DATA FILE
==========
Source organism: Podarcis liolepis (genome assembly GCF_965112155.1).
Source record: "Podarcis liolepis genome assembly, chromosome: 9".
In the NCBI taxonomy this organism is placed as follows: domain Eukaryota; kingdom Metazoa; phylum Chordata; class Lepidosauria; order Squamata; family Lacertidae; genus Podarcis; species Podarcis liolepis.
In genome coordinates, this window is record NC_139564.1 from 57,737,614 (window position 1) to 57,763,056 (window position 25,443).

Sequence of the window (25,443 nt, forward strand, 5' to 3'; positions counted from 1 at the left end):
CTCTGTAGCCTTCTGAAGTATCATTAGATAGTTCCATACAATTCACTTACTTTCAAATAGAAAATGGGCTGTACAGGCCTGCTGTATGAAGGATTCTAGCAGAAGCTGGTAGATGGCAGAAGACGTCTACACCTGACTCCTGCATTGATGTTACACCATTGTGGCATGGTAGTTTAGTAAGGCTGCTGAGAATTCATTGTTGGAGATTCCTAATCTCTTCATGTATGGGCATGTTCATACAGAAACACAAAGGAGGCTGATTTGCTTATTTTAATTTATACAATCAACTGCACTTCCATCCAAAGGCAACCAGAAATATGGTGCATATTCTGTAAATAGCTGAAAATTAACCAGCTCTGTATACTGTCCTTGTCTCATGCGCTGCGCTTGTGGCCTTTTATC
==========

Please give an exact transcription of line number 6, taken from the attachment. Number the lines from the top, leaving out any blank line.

CTCTGTAGCCTTCTGAAGTATCATTAGATAGTTCCATACAATTCACTTACTTTCAAATAGAAAATGGGCTGTACAGGCCTGCTGTATGAAGGATTCTAGCAGAAGCTGGTAGATGGCAGAAGACGTCTACACCTGACTCCTGCATTGATGTTACACCATTGTGGCATGGTAGTTTAGTAAGGCTGCTGAGAATTCATTGTTGGAGATTCCTAATCTCTTCATGTATGGGCATGTTCATACAGAAACACAAAGGAGGCTGATTTGCTTATTTTAATTTATACAATCAACTGCACTTCCATCCAAAGGCAACCAGAAATATGGTGCATATTCTGTAAATAGCTGAAAATTAACCAGCTCTGTATACTGTCCTTGTCTCATGCGCTGCGCTTGTGGCCTTTTATC